By Maddie Conley, Web Content Manager
Back in August, we saw many trees come down to make way for parking, but today 180 new trees were planted with the hopes of keeping Messiah a sustainable campus.
“Knowing we were going to be losing a large grove of trees on campus, we wanted to do our part to replace those,” Brandon Hoover, Director of Sustainability said.
Twenty different species of trees were planted by the Office of Sustainability and a group of volunteers. The saplings, including sycamore, maple and poplar, were planted behind the library, behind the baseball field and by the men’s Restoration House.
Today was the first of two plantings; the next, coming in the spring will add 500 more saplings along the entrance to the school.
“We have a good local population and we want to keep improving that,” said Rebecca Lauver, the biodiversity coordinator at the Office of Sustainability.
The Office of Sustainability worked in conjunction with the Alliance for the Chesapeake Bay, a nonprofit organization that focuses on conservation efforts in Maryland, Virginia, Washington D.C. and Pennsylvania. They provided all the trees and supplies for the event.
Lauver, the brains behind the project, explained the process of deciding which trees would be planted and where. They needed to make sure the species they chose were native to the area—to encourage having native animals and insects.
“This just shows a commitment to having diverse local ecosystems,” Lauver said. “Trees are just so helpful in so many ways.”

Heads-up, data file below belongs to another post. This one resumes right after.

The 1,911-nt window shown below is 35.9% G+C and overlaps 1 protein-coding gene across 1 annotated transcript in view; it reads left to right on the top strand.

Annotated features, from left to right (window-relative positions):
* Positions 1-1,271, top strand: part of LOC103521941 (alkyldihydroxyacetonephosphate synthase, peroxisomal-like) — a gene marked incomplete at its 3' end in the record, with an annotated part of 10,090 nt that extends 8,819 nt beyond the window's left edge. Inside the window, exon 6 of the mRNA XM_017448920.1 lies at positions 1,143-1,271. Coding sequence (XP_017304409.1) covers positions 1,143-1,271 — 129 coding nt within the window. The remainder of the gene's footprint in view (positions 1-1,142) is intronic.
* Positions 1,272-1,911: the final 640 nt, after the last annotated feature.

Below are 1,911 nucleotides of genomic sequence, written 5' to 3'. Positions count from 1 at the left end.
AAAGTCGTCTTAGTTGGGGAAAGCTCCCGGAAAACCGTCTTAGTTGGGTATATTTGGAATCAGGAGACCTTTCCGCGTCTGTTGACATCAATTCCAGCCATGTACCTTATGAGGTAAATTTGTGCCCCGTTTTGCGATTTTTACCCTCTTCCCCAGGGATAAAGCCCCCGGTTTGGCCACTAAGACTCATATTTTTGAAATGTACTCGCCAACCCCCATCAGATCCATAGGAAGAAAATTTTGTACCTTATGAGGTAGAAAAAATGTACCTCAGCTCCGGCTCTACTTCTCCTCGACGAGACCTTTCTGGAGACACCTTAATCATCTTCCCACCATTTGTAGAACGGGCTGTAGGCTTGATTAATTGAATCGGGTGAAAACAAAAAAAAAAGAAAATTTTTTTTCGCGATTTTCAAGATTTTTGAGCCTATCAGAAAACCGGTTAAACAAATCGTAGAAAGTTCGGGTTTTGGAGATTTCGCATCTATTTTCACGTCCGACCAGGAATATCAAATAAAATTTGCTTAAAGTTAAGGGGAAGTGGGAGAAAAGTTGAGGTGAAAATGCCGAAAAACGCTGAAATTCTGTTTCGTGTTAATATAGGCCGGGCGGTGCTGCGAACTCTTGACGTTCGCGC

Chesapeake Forests Program Manager from the Alliance, Ryan Davis, said that these trees will help with stream health by keeping the water cool, filtering the water and holding the banks back with their roots.
Lauver noted that Messiah has committed to keeping these trees for at least 30 years as part of their partnership with the Alliance for the Chesapeake Bay.
“They will be there for a long time, which is really cool,” she said.
Madeline Troyer, a sustainability major, is a senior, but her quickly approaching graduation date didn’t stop her from investing her time in the tree population on campus. She saw the tree planting as not only a benefit for the campus, but for the environment around it as well.
“It’s not just about investing in a place while you’re here, but about caring for it in the future,” Troyer said.
Not only were sustainability students involved, but students, professors and faculty from all over Messiah. Senior Erin Mackenzie was excited to be a part of a project that was adding new plant life to campus.
“The fact that they’re taking down so many trees, it’s cool that they’re planting more,” she said.
Hoover also mentioned the possibility for students to “adopt” a tree that they will be responsible for periodically checking in on over their years at Messiah.
While the trees may take 20 years or more to reach full size, students and faculty are invested in sustainable efforts now.
“People are showing interest in restoration,” said Office of Sustainability program director Lori Chance. ”This is just the beginning.”